BEIRUT, Lebanon, March 1 (UPI) — The arms embargoes slapped on Libya by the United Nations and the European Union could cost international defense companies, particularly those in Europe and Russia, billions of dollars.
Much will depend on how long the sanctions last and whether Libyan leader Moammar Gadhafi, who has ruled Libya with an iron grip since 1969, wins his fight for survival against his many enemies.
There was more than a hint of irony in the EU embargo, since member states of the 27-nation alliance have been among the major arms suppliers to Libya since earlier 18-year U.N. and U.S. sanctions were lifted in 2004 after Gadhafi abandoned his clandestine nuclear program.
Those sales must be coming back to haunt Europe’s arms manufacturers now as Gadhafi uses the weapons and equipment they supplied to fight off an insurgency to topple his 41-year-old regime.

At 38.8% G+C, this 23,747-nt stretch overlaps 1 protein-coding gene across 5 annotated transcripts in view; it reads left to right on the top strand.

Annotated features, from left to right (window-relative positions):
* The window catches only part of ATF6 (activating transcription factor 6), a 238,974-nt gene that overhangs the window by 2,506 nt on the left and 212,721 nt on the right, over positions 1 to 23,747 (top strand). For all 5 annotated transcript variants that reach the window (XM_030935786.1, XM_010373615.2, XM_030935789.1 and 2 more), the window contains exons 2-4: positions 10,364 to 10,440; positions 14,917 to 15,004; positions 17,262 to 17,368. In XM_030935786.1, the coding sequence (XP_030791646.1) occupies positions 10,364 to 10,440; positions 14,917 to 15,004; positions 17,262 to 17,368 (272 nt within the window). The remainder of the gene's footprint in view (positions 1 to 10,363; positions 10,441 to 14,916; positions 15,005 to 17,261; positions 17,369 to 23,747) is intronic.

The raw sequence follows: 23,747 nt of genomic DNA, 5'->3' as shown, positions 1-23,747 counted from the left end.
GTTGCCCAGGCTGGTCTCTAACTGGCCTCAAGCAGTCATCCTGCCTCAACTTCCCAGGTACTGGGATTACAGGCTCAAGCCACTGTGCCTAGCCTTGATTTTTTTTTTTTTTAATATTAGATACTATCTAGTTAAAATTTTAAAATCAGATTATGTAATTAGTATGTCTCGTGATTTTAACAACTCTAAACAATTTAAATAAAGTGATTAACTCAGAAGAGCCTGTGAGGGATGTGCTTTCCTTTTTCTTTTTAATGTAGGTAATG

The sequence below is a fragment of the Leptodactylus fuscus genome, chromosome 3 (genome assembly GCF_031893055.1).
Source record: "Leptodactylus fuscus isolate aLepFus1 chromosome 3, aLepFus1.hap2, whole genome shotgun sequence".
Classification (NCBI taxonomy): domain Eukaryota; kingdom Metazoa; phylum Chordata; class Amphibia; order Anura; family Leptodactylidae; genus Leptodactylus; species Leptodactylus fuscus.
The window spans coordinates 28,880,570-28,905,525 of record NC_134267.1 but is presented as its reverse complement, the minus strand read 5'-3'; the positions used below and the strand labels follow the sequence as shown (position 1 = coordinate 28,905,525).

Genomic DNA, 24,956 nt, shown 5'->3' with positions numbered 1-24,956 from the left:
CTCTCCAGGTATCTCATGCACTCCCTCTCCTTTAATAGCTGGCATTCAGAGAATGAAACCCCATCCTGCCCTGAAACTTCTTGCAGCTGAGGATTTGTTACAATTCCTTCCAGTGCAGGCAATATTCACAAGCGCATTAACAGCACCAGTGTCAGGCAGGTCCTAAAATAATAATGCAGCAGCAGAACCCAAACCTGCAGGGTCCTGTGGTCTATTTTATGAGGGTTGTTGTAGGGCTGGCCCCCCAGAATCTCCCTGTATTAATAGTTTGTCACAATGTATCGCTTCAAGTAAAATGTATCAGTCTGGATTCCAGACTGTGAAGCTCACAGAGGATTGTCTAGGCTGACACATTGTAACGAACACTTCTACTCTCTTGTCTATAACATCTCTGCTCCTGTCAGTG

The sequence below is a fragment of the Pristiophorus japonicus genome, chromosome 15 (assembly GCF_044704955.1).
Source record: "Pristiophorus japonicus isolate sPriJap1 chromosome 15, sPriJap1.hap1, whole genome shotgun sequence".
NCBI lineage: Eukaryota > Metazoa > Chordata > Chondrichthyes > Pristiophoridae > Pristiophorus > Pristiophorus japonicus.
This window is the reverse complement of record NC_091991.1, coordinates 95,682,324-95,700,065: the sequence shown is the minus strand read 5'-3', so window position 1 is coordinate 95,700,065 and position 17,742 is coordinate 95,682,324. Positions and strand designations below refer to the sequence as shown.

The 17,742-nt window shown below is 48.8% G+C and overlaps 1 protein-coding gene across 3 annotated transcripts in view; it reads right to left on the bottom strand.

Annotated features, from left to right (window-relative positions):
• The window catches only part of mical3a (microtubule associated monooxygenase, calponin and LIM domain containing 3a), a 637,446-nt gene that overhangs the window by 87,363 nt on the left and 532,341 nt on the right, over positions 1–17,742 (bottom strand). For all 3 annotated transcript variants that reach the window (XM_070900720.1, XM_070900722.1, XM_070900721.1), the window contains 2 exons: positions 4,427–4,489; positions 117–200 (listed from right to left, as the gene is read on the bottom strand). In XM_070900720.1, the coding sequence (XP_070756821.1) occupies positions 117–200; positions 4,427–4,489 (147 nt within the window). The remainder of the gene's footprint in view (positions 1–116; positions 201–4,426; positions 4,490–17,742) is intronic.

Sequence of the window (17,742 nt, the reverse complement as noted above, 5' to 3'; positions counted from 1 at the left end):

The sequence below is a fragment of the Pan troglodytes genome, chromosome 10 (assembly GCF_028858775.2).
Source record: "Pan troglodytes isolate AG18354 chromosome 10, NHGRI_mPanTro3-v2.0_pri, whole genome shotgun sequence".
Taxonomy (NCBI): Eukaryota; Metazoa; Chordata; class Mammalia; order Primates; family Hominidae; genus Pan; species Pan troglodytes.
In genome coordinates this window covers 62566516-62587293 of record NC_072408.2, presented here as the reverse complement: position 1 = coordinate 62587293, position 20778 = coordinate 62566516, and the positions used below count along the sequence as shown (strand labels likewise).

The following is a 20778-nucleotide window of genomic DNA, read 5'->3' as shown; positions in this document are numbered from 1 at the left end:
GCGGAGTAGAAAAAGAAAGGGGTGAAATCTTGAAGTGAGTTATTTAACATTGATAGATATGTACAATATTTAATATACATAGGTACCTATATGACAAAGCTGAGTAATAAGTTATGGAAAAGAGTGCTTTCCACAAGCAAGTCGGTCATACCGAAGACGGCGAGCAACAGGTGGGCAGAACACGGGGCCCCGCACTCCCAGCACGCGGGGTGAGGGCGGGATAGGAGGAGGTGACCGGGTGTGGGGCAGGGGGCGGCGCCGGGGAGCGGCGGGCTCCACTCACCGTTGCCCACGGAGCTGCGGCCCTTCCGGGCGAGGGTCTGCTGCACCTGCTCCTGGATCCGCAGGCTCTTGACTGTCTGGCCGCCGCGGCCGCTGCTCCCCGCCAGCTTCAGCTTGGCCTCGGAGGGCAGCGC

“The situation in Libya illustrates the fundamental problem that the long-term effects of arms transfers are not taken into account,” observed Bernhard Moltmann of the Peace Research Institute of Frankfurt.
Italy supplied systems that Gadhafi has supposedly also been using against his own people, although it’s not clear if these included AgustaWestland helicopters under 2010 contracts worth $96.5 million.
Italy’s Selex Sistemi Integrati signed a $17.9 million deal for gun targeting equipment in 2010 and shipbuilder Intermarine SpA opened negotiations for warship contracts worth $827 million.
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